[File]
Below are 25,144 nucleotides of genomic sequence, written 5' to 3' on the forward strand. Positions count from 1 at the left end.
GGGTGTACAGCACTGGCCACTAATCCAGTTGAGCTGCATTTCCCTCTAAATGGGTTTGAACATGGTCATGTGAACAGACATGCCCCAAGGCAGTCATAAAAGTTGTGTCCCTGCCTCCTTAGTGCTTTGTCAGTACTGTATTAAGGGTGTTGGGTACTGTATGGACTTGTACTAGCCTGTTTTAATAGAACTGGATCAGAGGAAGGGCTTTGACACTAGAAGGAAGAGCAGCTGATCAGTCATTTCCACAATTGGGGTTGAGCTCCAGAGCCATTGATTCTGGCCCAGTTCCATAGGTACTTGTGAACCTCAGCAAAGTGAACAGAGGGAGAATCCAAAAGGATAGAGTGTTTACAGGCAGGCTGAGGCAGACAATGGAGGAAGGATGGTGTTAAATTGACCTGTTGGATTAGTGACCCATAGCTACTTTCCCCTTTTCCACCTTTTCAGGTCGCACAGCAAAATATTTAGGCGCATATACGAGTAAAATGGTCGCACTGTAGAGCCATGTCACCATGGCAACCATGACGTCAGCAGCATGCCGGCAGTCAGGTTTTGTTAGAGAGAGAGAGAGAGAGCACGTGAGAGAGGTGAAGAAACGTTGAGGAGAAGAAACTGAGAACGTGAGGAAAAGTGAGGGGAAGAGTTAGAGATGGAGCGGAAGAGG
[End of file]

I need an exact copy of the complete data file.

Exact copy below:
Below are 25,144 nucleotides of genomic sequence, written 5' to 3' on the forward strand. Positions count from 1 at the left end.
GGGTGTACAGCACTGGCCACTAATCCAGTTGAGCTGCATTTCCCTCTAAATGGGTTTGAACATGGTCATGTGAACAGACATGCCCCAAGGCAGTCATAAAAGTTGTGTCCCTGCCTCCTTAGTGCTTTGTCAGTACTGTATTAAGGGTGTTGGGTACTGTATGGACTTGTACTAGCCTGTTTTAATAGAACTGGATCAGAGGAAGGGCTTTGACACTAGAAGGAAGAGCAGCTGATCAGTCATTTCCACAATTGGGGTTGAGCTCCAGAGCCATTGATTCTGGCCCAGTTCCATAGGTACTTGTGAACCTCAGCAAAGTGAACAGAGGGAGAATCCAAAAGGATAGAGTGTTTACAGGCAGGCTGAGGCAGACAATGGAGGAAGGATGGTGTTAAATTGACCTGTTGGATTAGTGACCCATAGCTACTTTCCCCTTTTCCACCTTTTCAGGTCGCACAGCAAAATATTTAGGCGCATATACGAGTAAAATGGTCGCACTGTAGAGCCATGTCACCATGGCAACCATGACGTCAGCAGCATGCCGGCAGTCAGGTTTTGTTAGAGAGAGAGAGAGAGAGCACGTGAGAGAGGTGAAGAAACGTTGAGGAGAAGAAACTGAGAACGTGAGGAAAAGTGAGGGGAAGAGTTAGAGATGGAGCGGAAGAGG